Kingdom of Priests

Kingdom of Priests

George Gilder’s Israel Test

Can the case be made in purely secular terms that Israel’s continuing existence should urgently matter to the United States? Because if not, Israel is in serious trouble. The Jewish state can’t rely exclusively on Evangelical Christians and, secondarily, Jews to ensure America’s continuing friendship. 

George Gilder’s fantastic book, The Israel Test, is out today and it makes that case. An excerpt from my Jerusalem Post review is here:

Some people see wealth-creation as a zero-sum game, where your enriching yourself means that you are taking something away from me. Others see wealth as almost miraculous. Material value is created from nothing — ex nihilo. That is, from nothing material — but from an idea, from creativity, from genius. In this view, your enrichment takes nothing from me. In fact, it creates opportunities for your neighbors to enrich themselves by doing business with you. Israel’s Palestinian neighbors, with their pitiful economy, have failed spectacularly to perceive this.


Elementally, there are two different personality types here. Where you come down reveals a lot not just about your politics — though political views flow from it — but about the orientation of your soul.

Zero-sum personalities often resent the rich and the gifted and may succumb to a temptation to punish them. Anti-Israel and anti-Semitic sentiments are a frequent consequence. Ex-nihilo personalities have no reason to resent Jews or Israel.

A nation populated by ex-nihilo types would see Israel as the embodiment of virtues its own citizens deem crucial to their happiness and prosperity. For America, abandoning Israel would mean rejecting values that have been key to our identity as a powerhouse of creative and commercial leadership. In simple terms, it’s bad for business.


That is the Israel test, in which Americans have a greater stake in choosing rightly than we do in any calculus based on the questionable premise that the United States must have a democratic ally precisely in the space between the Jordan River and the Mediterranean Sea.

Read the rest at the JPost.
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posted July 22, 2009 at 1:50 pm

I support the existence of the state of Israel, but if it didn’t exist, that would make no strategic difference to the US. The fact that Israel is a democracy makes no difference to US survival. There are plenty of democracies that the US hasn’t done much to support. In fact, Israel is a rather troublesome client state that makes US foreign policy in the Middle East more difficult, not less.

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posted July 22, 2009 at 6:56 pm

Oy! Great article, btw, I really enjoyed it, and it led me to blog about it as well. Here is a quick thought though…
John C. Maxwell speaks of this as well, when identifying the difference between positive and negative people with his “pie” analogy. Paraphrasing Stephen Covey’s book “The Seven Habits of Highly Effective People” states the following:
>>In a nutshell, people with a scarcity mind-set believe that in life, there’s only a limited supply of anything to go around, whether it’s money, resources, opportunity, and so forth. They see the world as a pie with a limited number of slices. Once they’re gone, they’re gone. As a result, they fight to get their piece—and once they have it, they protect it.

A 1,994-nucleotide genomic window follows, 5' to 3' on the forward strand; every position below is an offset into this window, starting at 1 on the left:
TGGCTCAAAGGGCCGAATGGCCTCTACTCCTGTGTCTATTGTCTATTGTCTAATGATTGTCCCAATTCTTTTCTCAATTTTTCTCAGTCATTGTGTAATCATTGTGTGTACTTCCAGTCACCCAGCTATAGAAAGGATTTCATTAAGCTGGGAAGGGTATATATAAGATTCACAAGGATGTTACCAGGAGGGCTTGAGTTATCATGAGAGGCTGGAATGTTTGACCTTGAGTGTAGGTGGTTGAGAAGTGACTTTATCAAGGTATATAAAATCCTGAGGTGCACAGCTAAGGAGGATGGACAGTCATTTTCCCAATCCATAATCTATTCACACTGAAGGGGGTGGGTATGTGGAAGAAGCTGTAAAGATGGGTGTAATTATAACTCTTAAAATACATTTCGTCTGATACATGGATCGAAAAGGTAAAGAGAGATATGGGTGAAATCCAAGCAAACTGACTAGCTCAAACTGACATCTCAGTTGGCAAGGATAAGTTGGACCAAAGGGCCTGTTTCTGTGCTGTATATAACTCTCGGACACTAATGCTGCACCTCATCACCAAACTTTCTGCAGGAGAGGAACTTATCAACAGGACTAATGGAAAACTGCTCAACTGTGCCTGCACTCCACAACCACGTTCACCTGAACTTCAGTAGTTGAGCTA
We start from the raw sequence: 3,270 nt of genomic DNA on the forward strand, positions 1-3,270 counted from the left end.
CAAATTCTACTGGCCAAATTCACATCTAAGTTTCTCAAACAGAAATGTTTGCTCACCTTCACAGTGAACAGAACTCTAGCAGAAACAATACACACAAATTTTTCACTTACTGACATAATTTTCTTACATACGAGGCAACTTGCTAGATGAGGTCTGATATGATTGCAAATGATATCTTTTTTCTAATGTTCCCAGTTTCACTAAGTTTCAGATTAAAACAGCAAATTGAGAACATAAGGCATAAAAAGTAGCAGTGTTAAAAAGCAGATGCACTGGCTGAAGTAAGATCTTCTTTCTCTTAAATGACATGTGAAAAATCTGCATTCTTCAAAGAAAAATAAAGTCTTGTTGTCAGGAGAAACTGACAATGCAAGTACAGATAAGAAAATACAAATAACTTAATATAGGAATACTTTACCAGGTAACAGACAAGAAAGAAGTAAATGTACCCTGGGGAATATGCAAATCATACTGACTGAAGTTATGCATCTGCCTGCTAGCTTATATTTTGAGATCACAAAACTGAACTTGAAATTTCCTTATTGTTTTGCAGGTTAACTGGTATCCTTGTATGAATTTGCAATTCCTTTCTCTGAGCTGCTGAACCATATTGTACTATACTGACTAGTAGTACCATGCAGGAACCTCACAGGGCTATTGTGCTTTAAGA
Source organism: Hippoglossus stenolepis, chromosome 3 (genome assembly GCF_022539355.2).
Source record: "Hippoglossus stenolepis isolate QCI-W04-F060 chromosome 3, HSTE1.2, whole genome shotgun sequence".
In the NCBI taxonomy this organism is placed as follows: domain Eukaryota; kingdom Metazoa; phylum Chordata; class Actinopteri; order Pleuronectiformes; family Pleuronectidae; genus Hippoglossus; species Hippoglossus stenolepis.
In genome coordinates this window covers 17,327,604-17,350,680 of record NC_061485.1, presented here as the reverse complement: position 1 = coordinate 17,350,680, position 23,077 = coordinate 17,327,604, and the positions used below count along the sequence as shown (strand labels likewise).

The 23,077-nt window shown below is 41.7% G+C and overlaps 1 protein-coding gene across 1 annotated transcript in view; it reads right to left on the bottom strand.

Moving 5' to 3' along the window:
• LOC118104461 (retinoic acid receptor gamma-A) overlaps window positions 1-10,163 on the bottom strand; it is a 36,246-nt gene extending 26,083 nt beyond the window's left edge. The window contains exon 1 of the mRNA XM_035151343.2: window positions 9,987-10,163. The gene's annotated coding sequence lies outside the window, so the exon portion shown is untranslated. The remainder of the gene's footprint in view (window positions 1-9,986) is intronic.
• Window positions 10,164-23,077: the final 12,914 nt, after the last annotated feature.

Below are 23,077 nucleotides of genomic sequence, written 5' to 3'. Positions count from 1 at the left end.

People possessing an abundance mind-set believe that there is plenty of everything to go around. If life is a pie, and others are helping themselves to pieces, the solution of the person with the abundance mind-set is to bake another pie. There is always more money to be made, more (or different) resources to be discovered, additional opportunites to be pursued. An old solution isn’t working anymore? Don’t worry: someone will find a new one. The inventors, entrepreneurs, and explorers of the world are continually creating new “pies” so that everyone can get a slice.
…Someone once asked me why he should adopt an abundance mentality, and he was surprised by my answer. I told him that if you believe in abundance, that’s what life gives you. If you believe in scarcity, then that’s what you get. I don’t know why that is, but after fifty years of paying attention to people’s attitudes and watching how life unfolded for them, I know it to be true. (25 Ways to Win With People, John C. Maxwell, pp 141-143)

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posted July 25, 2009 at 4:45 am

Rather simplistic.
Land *is* a zero-sum commodity.
If you do not agree, then Israel should surrender all contested settlements. After all, for ex-nilihilo people then that will create wealth for Palestinians which will be for the good of all. No?
Indeed, surrender enough land to create a Palestinian state would create even more wealth and be eveb more mutually beneficial.
Part of the reason for pitiful econonomy is an economic embargo so savage the Palestinian population is on border of starvation: hardly evidence of a win:win wealth creating mindset.

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posted October 20, 2009 at 10:05 am

Peace is ultimately the only zero-sum game. Those who reject peace welcome turmoil and chaos. Most of the 22 Arab states and 100 million Arab neighbors surrounding Israel have rejected peace with the Israel 61 years. Palestinians who remain in the area (many have fled for a brighter future) are the victims of their brothers and sisters multiple rejections of peace with their cousins.

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